Residents of three neighbourhoods most badly damaged by a Fort McMurray wildfire are expected to get a look at their homes — or what’s left of them — today. People whose homes were destroyed will be allowed back, but they’ll be escorted by a disaster response unit.
ALBERTA SAYS IT WON’T PROSECUTE MEDICALLY ASSISTED DEATHS
Alberta says it will not prosecute any physician or member of a health care team involved in a physician assisted death that falls within the scope of the Supreme Court of Canada’s 2015 ruling on the issue. The policy is spelled out in a directive from Alberta’s Justice Department to police services in the province.
Ontario’s action plan on climate change, expected to be released today, will include financial incentives to get cleaner, more efficient cars and trucks on the roads and to convince homeowners and businesses to lower their carbon footprints. The plan, obtained by the Canadian Press, calls for government spending of $5.9 billion to $8.3 billion on climate change initiatives over the next five years.
GOVERNMENT URGED TO STOP IGNORING YAZIDIS
The government is being urged to rescue at least 400 Yazidi women who were raped and tortured by Islamic militants. The group One Free World International says the Liberals are turning their backs on religious minorities who are often a direct target of warring factions in the region. The group has a plan to bring them to Canada, but says the proposal is being ignored. The chief of staff to Immigration Minister John McCallum says they will take another look at the proposal and discuss it with the group in the next few days.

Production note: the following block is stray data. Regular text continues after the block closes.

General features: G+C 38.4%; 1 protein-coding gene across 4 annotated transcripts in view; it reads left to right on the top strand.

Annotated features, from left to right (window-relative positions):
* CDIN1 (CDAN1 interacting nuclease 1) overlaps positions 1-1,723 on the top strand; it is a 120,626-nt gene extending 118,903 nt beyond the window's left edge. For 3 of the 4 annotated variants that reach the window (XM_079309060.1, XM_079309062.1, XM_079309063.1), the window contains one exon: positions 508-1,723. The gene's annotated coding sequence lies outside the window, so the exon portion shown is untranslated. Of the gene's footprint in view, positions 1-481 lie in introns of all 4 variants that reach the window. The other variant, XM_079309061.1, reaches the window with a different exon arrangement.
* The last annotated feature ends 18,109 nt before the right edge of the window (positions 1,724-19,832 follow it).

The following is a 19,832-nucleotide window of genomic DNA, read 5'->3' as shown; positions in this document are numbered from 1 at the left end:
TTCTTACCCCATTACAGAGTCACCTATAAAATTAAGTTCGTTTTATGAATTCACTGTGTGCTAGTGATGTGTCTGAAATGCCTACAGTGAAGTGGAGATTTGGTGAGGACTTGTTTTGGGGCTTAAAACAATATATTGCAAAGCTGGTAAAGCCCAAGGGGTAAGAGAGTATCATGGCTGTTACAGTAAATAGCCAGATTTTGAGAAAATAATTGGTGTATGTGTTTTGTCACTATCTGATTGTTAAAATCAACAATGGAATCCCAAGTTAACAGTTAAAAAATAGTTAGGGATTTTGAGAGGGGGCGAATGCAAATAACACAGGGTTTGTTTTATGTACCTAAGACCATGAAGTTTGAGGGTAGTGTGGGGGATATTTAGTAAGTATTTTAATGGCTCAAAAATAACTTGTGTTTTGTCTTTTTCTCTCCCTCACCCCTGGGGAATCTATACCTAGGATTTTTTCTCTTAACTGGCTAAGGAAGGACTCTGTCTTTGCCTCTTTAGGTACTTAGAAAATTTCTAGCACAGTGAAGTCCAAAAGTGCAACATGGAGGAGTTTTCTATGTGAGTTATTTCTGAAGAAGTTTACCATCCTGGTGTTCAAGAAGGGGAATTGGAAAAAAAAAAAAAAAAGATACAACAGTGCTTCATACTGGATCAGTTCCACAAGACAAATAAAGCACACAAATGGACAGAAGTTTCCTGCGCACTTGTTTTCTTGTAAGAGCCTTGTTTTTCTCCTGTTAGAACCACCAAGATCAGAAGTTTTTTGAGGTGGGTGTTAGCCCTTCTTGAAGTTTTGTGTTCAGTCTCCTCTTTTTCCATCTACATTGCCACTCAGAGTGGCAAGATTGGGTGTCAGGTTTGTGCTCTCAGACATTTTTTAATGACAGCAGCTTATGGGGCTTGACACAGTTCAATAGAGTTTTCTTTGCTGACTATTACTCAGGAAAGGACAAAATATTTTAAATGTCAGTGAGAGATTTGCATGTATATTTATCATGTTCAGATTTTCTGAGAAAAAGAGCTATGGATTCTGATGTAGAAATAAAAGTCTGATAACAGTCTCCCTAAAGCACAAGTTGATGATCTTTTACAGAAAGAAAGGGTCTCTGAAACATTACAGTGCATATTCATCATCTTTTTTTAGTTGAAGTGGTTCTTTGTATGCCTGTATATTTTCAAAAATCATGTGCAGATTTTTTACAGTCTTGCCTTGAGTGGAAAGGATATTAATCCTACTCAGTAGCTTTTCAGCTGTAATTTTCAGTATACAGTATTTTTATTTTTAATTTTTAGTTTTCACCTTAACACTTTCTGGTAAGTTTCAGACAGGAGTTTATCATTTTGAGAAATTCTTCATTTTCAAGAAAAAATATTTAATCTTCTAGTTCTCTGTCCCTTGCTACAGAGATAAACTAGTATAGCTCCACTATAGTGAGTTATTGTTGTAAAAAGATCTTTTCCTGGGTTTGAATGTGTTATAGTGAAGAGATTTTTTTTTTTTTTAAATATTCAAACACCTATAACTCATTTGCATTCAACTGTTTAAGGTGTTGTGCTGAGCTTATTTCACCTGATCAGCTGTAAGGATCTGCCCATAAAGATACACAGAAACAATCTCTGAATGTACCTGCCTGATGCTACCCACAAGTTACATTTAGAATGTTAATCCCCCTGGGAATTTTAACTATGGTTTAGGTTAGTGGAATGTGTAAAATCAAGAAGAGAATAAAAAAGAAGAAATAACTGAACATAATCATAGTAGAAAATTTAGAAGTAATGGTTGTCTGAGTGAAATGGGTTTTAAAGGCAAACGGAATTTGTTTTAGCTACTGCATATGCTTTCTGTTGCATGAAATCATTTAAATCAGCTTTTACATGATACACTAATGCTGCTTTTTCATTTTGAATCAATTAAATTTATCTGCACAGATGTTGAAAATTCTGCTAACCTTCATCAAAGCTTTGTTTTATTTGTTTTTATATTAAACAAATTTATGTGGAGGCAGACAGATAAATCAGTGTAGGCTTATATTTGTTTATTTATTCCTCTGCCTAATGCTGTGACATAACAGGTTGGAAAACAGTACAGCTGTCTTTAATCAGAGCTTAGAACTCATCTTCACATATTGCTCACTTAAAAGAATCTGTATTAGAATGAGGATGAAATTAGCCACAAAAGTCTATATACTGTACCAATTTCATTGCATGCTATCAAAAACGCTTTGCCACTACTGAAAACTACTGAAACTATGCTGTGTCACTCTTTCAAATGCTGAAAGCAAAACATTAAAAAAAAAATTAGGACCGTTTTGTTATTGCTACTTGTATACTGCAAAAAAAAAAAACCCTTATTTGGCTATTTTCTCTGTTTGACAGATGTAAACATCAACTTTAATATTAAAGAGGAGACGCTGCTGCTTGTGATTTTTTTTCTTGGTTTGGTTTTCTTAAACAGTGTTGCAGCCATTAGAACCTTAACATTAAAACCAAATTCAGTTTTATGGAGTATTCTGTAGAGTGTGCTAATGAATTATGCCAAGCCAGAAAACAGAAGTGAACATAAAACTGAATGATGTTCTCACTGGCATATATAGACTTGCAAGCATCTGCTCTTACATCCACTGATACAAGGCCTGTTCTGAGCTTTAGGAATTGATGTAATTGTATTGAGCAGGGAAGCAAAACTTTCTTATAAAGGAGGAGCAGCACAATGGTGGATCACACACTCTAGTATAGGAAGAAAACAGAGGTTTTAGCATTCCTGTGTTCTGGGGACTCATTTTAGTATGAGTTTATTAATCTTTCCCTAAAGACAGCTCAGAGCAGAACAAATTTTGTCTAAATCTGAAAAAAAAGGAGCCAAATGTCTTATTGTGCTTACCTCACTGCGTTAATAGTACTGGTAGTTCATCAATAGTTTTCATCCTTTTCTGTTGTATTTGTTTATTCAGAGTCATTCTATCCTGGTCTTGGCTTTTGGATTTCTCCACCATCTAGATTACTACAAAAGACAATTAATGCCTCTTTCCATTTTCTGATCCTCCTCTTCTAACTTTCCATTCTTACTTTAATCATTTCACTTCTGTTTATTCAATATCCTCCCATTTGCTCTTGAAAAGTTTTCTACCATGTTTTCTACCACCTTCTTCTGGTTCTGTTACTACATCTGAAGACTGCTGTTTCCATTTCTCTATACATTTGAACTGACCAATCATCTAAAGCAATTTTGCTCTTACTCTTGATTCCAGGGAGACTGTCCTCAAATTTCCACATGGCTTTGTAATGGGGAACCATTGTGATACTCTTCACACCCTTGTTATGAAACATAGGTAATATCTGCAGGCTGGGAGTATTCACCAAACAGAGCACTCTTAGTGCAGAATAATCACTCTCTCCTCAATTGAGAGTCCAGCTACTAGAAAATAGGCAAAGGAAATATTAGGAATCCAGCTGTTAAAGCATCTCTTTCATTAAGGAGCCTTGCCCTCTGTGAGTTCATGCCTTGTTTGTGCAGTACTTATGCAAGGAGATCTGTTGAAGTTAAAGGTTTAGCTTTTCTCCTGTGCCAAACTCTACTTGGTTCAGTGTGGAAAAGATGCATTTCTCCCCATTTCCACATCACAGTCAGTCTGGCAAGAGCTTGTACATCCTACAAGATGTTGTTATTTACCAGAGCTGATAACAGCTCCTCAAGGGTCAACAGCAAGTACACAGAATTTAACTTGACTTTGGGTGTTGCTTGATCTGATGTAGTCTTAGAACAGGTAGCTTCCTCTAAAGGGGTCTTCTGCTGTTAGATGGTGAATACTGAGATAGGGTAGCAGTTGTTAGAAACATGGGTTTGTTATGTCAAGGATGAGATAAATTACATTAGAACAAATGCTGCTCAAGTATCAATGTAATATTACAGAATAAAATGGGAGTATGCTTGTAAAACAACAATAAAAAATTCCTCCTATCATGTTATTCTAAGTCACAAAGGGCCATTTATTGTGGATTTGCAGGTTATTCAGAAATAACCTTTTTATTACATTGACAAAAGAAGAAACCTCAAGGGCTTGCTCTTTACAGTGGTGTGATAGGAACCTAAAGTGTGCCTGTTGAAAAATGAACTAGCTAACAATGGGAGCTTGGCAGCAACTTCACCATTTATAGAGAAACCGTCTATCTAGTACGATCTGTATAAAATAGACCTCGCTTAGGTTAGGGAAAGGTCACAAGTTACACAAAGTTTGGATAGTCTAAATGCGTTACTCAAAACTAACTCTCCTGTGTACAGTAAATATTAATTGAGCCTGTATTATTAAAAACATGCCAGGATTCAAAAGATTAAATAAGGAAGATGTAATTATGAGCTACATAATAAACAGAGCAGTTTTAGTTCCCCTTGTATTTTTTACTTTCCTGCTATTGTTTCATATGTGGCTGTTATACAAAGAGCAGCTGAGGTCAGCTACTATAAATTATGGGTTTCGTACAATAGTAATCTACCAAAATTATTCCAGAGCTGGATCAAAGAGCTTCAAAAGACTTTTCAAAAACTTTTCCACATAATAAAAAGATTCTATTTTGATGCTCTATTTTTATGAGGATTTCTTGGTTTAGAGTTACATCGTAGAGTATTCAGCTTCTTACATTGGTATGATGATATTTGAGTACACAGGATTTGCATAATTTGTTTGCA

F35 MAKER SAYS IT JUST WANTS TO COMPETE
The company building the F35 fighter jet says all it wants is a chance to compete in an open and fair competition to be the contractor to provide the next generation of airplanes to Canada’s military. The possibility of being part of that process is murky with the Liberal government having promised during last year’s election campaign that it would not buy the F35, but vowing to hold an open competition to replace Canada’s fleet of aging CF-18s.
FACIAL-RECOGNITION SCHEME IDS FRAUDSTERS
Federal officials used photo-matching technology to identify 15 high-risk people — all wanted on immigration warrants — who used false identities to apply for travel documents. The Liberal government might make the facial-recognition scheme permanent to help find and arrest people ineligible to remain in Canada due to involvement with terrorism, organized crime or human rights violations.
SHELL DONATES CONTROVERSIAL ARCTIC PERMITS
Shell Canada is donating its controversial Arctic energy exploration permits to clear the way for creating Canada’s third national marine protected area. The 30 legally-questionable permits are being given to the Nature Conservancy of Canada, which will in turn hand them to the federal government.
ALSO IN THE NEWS TODAY:
— Prime Minister Justin Trudeau and Finance Minister Bill Morneau are in Toronto today for a conference on Canada’s role in the global economy.
— Nova Scotia Auditor General Michael Pickup will holds a news conference in Halifax to discuss his June 2016 report.
— Ontario’s auditor general will release a special report on the 2015 Pan Am/Parapan Am Games.
— Saskatchewan Premier Brad Wall will speak to The Explorers and Producers Association of Canada about standing up for the energy sector.
— The World Wildlife Fund hosts Canada’s Ocean Summit in Ottawa to discuss the top issues impacting Canada’s oceans today.
— The Calgary Stampede will announce the 2016 Stampede Parade Marshal.